~ Indications of Obfuscation -- "Among the many lessons of the Scooter Libby trial is this one: That when the White House issues squirrelly statements under fire, the most cynical interpretations may well be the closest to the truth."

~ Crops Feel The Heat As The World Warms -- "Over a span of two decades, warming temperatures have caused annual losses of roughly $5 billion for major food crops, according to a new study by researchers at the Carnegie Institution and Lawrence Livermore National Laboratory."
~ Rating the Best Workplace Democracies -- "Democracy and business seem to operate in completely separate worlds. But that belief is a problem for the corporate world, says Traci Fenton, founder of WorldBlu. Her company studies democracy in the workplace and came up with a list of the most democratic businesses."
~ Will Viacom Kill the Video Star? -- "The media giant's billion-dollar lawsuit against YouTube may change the online video landscape -- and introduce a new interpretation of copyright law."
~ Scientists Study Sacred Sounds -- "Blasting heavenly tunes in hallowed halls, researchers find the acoustic quirks that help churches get the message across."
~ Gore Implores Congress to Save Planet -- "Former Vice President Al Gore testified before House and Senate panels today about a 'true planetary emergency.'"
~ New Service Creates Custom News Sites -- "A new service lets visitors create custom news sites centered around niche hobbies, business ventures and other special interests, pulling stories on the topic from some 25,000 news sources."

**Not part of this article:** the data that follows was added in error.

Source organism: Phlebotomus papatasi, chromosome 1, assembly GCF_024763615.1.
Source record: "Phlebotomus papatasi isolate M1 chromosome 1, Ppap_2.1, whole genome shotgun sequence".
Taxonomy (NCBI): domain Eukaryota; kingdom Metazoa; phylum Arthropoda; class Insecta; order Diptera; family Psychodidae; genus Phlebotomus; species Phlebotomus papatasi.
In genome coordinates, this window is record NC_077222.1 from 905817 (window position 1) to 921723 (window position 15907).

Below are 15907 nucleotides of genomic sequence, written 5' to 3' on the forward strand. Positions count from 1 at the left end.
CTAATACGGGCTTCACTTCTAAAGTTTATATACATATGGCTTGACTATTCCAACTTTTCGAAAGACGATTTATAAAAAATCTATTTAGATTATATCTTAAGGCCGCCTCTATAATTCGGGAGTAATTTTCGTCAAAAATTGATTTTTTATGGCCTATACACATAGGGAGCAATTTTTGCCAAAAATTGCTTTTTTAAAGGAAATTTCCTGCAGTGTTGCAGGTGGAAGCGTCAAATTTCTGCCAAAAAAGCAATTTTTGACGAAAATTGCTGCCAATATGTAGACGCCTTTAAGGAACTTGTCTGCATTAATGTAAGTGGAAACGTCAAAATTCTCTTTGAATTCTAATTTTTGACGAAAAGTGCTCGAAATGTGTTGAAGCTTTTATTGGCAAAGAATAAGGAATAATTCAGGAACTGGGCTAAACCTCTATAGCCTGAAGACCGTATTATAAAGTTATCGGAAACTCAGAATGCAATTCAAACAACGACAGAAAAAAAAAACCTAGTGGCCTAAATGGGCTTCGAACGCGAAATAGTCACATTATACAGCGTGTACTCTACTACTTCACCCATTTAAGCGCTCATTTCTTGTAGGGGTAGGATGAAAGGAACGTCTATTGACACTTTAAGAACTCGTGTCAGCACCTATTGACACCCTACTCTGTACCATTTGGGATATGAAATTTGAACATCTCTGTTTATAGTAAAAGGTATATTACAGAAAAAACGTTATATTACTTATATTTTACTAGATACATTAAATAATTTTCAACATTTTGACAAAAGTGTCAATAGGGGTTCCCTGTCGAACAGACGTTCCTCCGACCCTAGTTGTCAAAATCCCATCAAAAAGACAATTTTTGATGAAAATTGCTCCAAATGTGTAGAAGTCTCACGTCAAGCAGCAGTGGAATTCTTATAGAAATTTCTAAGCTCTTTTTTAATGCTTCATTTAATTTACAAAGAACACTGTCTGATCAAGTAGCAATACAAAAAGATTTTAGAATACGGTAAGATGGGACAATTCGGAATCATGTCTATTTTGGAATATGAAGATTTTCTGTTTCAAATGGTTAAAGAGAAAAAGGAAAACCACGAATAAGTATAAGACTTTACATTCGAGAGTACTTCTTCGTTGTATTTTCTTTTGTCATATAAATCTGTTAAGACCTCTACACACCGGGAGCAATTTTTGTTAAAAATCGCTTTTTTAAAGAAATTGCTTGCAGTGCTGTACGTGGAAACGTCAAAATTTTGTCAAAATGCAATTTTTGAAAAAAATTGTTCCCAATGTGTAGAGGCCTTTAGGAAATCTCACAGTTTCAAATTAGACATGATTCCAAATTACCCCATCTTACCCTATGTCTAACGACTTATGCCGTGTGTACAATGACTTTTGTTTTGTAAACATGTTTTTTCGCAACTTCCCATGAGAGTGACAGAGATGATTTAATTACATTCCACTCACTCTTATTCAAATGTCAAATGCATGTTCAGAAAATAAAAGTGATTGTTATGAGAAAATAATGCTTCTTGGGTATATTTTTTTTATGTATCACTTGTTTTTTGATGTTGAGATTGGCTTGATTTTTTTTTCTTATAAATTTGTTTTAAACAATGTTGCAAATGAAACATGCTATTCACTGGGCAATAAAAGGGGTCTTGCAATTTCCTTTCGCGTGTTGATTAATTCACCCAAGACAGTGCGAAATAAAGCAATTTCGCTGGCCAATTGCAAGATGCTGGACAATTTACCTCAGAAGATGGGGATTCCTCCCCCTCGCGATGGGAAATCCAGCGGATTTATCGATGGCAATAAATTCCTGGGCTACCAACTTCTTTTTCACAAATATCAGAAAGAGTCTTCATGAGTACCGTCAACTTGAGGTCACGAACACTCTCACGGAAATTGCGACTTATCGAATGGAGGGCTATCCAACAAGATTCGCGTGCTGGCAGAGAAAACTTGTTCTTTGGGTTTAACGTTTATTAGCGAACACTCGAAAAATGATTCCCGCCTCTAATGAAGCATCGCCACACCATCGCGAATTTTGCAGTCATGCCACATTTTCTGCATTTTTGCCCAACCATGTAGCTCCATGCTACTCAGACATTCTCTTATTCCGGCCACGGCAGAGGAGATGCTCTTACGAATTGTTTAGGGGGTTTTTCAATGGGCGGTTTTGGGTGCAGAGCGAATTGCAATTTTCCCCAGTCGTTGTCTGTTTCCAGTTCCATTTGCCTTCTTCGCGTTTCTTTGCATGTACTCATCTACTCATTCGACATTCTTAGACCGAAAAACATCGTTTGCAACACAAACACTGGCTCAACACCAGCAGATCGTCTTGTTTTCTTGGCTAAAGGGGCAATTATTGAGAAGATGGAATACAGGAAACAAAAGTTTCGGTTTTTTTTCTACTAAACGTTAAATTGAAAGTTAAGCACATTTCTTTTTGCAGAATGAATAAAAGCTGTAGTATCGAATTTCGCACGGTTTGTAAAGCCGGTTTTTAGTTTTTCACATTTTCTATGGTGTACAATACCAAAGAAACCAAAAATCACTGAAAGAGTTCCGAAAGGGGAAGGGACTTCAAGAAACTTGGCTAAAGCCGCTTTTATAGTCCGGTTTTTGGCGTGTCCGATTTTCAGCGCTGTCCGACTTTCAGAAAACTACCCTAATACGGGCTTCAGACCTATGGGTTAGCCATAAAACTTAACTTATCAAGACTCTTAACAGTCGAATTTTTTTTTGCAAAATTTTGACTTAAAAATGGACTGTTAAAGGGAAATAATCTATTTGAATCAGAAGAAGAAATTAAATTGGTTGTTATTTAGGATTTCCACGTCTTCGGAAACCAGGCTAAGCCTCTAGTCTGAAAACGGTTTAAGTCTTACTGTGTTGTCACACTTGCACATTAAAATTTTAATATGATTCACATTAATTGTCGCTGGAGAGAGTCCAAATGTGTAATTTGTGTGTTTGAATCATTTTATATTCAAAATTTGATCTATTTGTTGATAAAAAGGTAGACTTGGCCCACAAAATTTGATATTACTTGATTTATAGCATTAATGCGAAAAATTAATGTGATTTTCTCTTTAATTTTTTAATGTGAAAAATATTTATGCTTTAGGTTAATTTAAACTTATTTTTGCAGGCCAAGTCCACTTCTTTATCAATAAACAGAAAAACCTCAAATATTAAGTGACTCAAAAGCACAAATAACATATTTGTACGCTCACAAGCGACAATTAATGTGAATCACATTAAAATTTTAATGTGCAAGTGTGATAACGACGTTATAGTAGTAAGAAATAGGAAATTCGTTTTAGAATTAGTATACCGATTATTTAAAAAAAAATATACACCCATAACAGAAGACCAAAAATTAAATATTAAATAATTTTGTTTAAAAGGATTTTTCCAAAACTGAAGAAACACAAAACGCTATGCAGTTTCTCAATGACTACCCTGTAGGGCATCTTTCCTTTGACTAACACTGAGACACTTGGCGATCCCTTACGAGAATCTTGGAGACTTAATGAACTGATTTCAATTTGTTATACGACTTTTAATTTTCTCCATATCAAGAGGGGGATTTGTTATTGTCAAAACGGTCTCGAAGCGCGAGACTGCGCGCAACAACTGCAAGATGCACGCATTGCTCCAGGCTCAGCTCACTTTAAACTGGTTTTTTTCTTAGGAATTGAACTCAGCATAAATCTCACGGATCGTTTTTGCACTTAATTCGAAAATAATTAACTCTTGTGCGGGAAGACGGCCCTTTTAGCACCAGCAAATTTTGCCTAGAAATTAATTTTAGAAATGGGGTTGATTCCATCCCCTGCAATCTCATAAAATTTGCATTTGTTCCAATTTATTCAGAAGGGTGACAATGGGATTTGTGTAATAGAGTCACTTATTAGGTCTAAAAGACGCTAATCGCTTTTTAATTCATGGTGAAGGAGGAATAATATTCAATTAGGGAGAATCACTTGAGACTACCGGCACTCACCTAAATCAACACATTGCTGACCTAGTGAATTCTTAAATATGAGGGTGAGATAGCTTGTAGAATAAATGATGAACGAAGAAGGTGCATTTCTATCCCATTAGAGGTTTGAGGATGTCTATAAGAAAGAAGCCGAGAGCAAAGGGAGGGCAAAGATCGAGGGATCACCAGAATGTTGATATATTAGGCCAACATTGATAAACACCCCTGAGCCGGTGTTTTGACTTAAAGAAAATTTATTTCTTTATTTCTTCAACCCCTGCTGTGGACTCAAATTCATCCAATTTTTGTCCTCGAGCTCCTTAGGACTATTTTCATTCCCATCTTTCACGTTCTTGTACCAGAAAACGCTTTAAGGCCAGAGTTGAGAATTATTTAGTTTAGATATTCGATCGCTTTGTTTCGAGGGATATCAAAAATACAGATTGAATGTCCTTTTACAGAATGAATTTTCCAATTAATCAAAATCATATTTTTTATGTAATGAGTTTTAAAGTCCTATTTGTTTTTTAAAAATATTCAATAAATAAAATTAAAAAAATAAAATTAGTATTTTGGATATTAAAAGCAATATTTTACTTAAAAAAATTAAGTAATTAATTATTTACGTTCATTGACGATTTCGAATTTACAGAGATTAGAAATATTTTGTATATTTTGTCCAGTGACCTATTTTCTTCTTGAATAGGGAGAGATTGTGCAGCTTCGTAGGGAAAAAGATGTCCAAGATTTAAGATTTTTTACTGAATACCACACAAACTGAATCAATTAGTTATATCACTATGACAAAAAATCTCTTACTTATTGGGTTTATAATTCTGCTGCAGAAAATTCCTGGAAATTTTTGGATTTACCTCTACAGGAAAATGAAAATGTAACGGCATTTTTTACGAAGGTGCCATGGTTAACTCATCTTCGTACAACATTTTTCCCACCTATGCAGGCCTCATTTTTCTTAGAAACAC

~ River Dolphin Closer to Extinction Despite Reports, Experts Say -- "Asia's critically endangered Irrawaddy river dolphin may be in greater danger of extinction than ever—not less, as the government of Cambodia recently announced."
~ Map of relationships among scientific paradigms -- "A map of relationships among scientific paradigms has been constructed based on roughly 800,000 published papers sorted into 776 different scientific paradigms, based on how often the papers were cited together by authors of other papers."

~ Towards an immanent spiritual life? -- From Michael Bauwens at the P2P Foundation.
~ The Glass Ceiling of Enlightenment -- From Vince at Buddhist geeks.
~ He Turned His Awareness to What Was Before Him -- From Mike at Unknowing Mind.
~ Slow Down!!! Serenity Ahead!!! -- From Dharmashanti.
~ Epistemological indeterminacy -- From Ed Berge at Open Integral.
~ Love and Marriage: Going Beyond “You Complete Me” -- "Kimi has some thoughts today on monogamy, marriage, and what we should and shouldn’t expect from our relationships. She does a great job in a single sentence of bursting the Western romance myth: 'We don’t expect one friend to fulfill all our needs for connection and intimacy in our friendships, and yet we demand that of our partners, putting tremendous pressure on that person we love to be everything for us.'"